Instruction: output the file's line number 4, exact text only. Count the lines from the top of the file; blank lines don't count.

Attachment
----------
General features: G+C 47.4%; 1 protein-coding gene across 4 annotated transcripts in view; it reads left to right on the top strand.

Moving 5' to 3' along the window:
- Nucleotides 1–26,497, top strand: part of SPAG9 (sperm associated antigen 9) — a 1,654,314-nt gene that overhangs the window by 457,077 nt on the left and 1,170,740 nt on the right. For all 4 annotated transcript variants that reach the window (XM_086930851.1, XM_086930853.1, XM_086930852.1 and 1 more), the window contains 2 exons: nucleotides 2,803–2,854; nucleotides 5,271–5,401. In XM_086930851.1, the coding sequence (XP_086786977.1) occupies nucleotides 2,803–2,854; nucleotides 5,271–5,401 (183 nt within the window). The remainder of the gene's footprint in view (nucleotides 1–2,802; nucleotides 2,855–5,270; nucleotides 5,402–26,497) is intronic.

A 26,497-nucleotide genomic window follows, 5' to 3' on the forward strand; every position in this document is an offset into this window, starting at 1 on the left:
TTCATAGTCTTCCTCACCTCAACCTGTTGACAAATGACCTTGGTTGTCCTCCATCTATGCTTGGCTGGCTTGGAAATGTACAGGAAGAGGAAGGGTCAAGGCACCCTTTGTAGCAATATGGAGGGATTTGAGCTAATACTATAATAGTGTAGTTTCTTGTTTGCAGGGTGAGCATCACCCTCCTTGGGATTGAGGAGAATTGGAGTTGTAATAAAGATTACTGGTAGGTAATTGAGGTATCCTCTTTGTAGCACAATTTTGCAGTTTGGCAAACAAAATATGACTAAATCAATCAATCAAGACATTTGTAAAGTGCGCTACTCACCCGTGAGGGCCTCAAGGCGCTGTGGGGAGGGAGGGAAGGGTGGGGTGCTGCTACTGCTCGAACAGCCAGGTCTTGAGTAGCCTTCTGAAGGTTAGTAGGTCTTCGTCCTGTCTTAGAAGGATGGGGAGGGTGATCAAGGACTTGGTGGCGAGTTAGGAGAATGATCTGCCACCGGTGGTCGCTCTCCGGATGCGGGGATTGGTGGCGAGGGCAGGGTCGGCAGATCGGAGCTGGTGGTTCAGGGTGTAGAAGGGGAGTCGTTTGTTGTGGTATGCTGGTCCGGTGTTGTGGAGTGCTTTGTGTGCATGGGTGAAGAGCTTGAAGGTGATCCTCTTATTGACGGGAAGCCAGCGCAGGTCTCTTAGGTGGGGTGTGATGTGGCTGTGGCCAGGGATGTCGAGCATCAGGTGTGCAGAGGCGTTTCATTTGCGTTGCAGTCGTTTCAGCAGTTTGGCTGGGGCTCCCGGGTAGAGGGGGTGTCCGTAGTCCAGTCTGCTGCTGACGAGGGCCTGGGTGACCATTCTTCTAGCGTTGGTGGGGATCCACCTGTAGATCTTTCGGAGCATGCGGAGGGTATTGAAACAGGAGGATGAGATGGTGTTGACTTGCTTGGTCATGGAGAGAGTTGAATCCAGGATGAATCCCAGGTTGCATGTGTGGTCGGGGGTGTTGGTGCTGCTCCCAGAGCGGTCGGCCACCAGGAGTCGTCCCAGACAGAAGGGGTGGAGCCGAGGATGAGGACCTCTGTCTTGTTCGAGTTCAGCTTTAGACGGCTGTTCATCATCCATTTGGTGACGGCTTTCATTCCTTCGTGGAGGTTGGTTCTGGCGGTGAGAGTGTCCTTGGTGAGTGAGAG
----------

A 26,497-nucleotide genomic window follows, 5' to 3' on the forward strand; every position in this document is an offset into this window, starting at 1 on the left: